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Health in Everyday Life among people with neurological Disorders (HELD)

HELD's research program targets knowledge gaps identified in the health care and rehabilitation sector and in issues related to the everyday life of persons with neurological disorders. The research includes and utilizes the perspectives of the persons/ clients/patients and their families/significant others, and the professionals.

HELD meeting at Gräsö, 2019

In HELD's research, the experiences of phenomena in everyday life are studied in people at risk of or who have neurological disorders, as well as in their relatives. The environment can also have an impact on the difficulties and obstacles that people with disabilities can face, thereby limiting them. In addition, the research team develops and evaluates new complex interventions as well as studies the effects of the new efforts in close collaboration with healthcare professionals to facilitate the implementation of the results of the research in clinical practice.

The all encompassing aim of the HELD research group is to build knowledge to inform the development and implementation of interventions aiming to enable participation and health in everyday life and improve the health of people who are at risk for or already have neurological impairment (e.g.after a stroke or spinal cord injury) and for their relatives.

Long-term goals of HELD research group

  • Develop and implement a global model for client-centred interventions for prevention and in rehabilitation as after stroke
  • Develop models and implement knowledge to enable participation and well-being in everyday life among people who are at risk for or living with neurological disorders
  • Develop models and implement knowledge to enable participation and well-being in everyday life
  • Develop and implement evidence-based health promotion initiatives for people at risk or already having neurological disorders.
  • Engage people at risk of or have neurological disabilities throughout the research process

Knowledge from qualitative and quantitative studies has contributed to the development of complex interventions with the aim of improving everyday life and participation in daily activities for people with disabilities. Knowledge from qualitative and quantitative studies has contributed to the development of complex interventions / interventions with the aim of improving the health care and rehabilitation of persons with disabilities. After a new intervention has been developed, it is first tested in a pilot study and then in a full-scale randomized controlled study. One example is the now-completed project Life after Stroke II (LAS-II) - a randomized controlled multicenter study of a client-centred ADL (Activities in Daily Life) intervention to improve participation in everyday life after stroke. (ClinicalTrials.gov NCT01417585). The knowledge from qualitative and quantitative studies has also contributed to the development, evaluation and modification of assessment instruments.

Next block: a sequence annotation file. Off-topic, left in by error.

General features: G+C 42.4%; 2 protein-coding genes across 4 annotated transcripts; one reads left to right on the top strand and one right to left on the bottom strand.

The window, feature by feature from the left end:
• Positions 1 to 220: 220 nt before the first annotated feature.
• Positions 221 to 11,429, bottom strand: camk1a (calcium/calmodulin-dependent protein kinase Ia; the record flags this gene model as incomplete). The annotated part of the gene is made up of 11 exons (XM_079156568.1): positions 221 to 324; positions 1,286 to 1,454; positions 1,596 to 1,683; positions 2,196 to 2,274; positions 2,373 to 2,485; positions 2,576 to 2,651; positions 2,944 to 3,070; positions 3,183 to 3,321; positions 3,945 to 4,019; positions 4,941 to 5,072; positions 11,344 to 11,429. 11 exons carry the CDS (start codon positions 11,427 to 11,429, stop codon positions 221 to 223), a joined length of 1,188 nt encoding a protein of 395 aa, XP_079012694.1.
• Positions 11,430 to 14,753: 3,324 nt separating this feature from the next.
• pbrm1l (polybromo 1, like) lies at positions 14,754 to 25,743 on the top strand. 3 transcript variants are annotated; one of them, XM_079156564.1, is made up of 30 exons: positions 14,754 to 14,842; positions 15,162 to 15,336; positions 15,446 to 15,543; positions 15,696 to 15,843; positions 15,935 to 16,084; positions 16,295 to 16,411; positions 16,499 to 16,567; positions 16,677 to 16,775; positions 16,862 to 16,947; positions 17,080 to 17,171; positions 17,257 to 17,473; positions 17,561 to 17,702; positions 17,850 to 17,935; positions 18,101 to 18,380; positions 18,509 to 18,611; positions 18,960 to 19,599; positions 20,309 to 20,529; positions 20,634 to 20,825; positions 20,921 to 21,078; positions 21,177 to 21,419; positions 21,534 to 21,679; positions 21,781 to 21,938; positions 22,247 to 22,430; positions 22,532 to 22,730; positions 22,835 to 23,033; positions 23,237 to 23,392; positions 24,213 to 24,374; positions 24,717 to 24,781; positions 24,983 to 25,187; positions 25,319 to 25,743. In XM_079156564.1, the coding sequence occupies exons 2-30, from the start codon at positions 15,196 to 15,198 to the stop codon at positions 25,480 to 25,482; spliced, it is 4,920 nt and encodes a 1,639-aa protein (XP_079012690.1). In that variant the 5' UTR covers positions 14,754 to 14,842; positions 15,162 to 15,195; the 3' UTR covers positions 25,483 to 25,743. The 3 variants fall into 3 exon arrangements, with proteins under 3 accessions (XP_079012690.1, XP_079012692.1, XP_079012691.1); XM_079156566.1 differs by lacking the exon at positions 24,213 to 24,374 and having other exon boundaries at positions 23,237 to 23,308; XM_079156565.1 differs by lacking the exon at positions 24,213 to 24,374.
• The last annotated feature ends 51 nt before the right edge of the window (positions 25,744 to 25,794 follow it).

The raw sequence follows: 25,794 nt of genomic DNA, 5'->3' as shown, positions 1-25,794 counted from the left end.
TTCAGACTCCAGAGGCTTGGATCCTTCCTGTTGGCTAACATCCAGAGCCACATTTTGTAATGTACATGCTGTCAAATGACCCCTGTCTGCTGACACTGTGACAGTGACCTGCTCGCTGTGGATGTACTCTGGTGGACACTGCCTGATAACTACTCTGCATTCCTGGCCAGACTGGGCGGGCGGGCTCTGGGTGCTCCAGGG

Research group publications are available here.

Ongoing projects

Make my Day

Project Managers: Eric AsabaAnn-Helen Patomella

Participation in everyday life after stroke: Development and evaluation of a person-centred and technology-based rehabilitation

Project Manager: Susanne Guidetti

A 5-year follow-up of Life after stroke II

Project Manager: Susanne Guidetti

A 5-year follow-up on the need for rehabilitation and support in people with stroke and their relatives

Project Manager: Gunilla Eriksson

ReWORK - a person-centered work-oriented rehabilitation: Design and evaluation of a complex intervention using innovative participatory methods

-Project Managers: Eric AsabaGunilla Eriksson

CARE-WORKS (Caregiving & Aging Reimagined for Europe - Work for Respect, Knowledge, and Sustainability)

-Project Managers: Eric AsabaLisette Farias

F @ ce 2.0 - Implementation and evaluation and of a new model for a person-centered, ICT-based and interdisciplinary rehabilitation intervention for people with stroke.

-Project Manager: Susanne Guidetti

Participation in everyday life after stroke in Uganda - A randomized controlled trial of a family-centered intervention using the mobile phone as support in rehabilitation.

-Project Manager: Susanne Guidetti

Reablement and technology for home care: ASSIST - supporting activity and participation for older adults living at home

-Project Manager: Susanne Guidetti

POSITIVE- maintaining and imPrOving the intrinSIc capaciTy Involving primary care and caregiVErs

-Project Manager: Susanne Guidetti

Completed projects

Life after stroke I

Life after stroke II

Partners and funders

We have a number of partners at local, national and international level such as: the University of Gothenburg, Dalarna University, Makerere University of Uganda Medical Research Council / Uganda Virus Research Institute and London School of Hygiene & Tropical Medicine Uganda Research Unit and with the University of Southern Denmark / Odense University Hospital in Denmark, RehabStation Stockholm, Stockholm Hospital, Academic Primary Care Center and Health Centers, Lund University, Tokyo Metropolitan University.

The various projects are funded by for example FORTE, the Swedish Research Council, EIT Health and the Doctoral School of Health Sciences at KI.

Group leader

Susanne Guidetti

Professor
HELD

Group members

Doctoral students

  • Anneliese Lilienthal                                                                
  • Emelie Mälstam 
  • Susanne Assander                                                                                                                                           

Contributing researchers